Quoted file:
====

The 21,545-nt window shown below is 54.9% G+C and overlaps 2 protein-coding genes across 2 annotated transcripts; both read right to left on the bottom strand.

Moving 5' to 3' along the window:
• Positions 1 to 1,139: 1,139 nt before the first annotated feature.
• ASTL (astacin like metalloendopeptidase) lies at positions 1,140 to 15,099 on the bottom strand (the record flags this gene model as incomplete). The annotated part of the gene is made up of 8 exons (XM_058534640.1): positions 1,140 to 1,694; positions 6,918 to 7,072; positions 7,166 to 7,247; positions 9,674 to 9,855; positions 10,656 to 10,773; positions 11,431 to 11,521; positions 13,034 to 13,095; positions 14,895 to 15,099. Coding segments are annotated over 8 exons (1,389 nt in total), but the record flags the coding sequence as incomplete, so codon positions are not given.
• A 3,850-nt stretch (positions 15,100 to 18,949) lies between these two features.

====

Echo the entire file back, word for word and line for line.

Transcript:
The 21,545-nt window shown below is 54.9% G+C and overlaps 2 protein-coding genes across 2 annotated transcripts; both read right to left on the bottom strand.

Moving 5' to 3' along the window:
• Positions 1 to 1,139: 1,139 nt before the first annotated feature.
• ASTL (astacin like metalloendopeptidase) lies at positions 1,140 to 15,099 on the bottom strand (the record flags this gene model as incomplete). The annotated part of the gene is made up of 8 exons (XM_058534640.1): positions 1,140 to 1,694; positions 6,918 to 7,072; positions 7,166 to 7,247; positions 9,674 to 9,855; positions 10,656 to 10,773; positions 11,431 to 11,521; positions 13,034 to 13,095; positions 14,895 to 15,099. Coding segments are annotated over 8 exons (1,389 nt in total), but the record flags the coding sequence as incomplete, so codon positions are not given.
• A 3,850-nt stretch (positions 15,100 to 18,949) lies between these two features.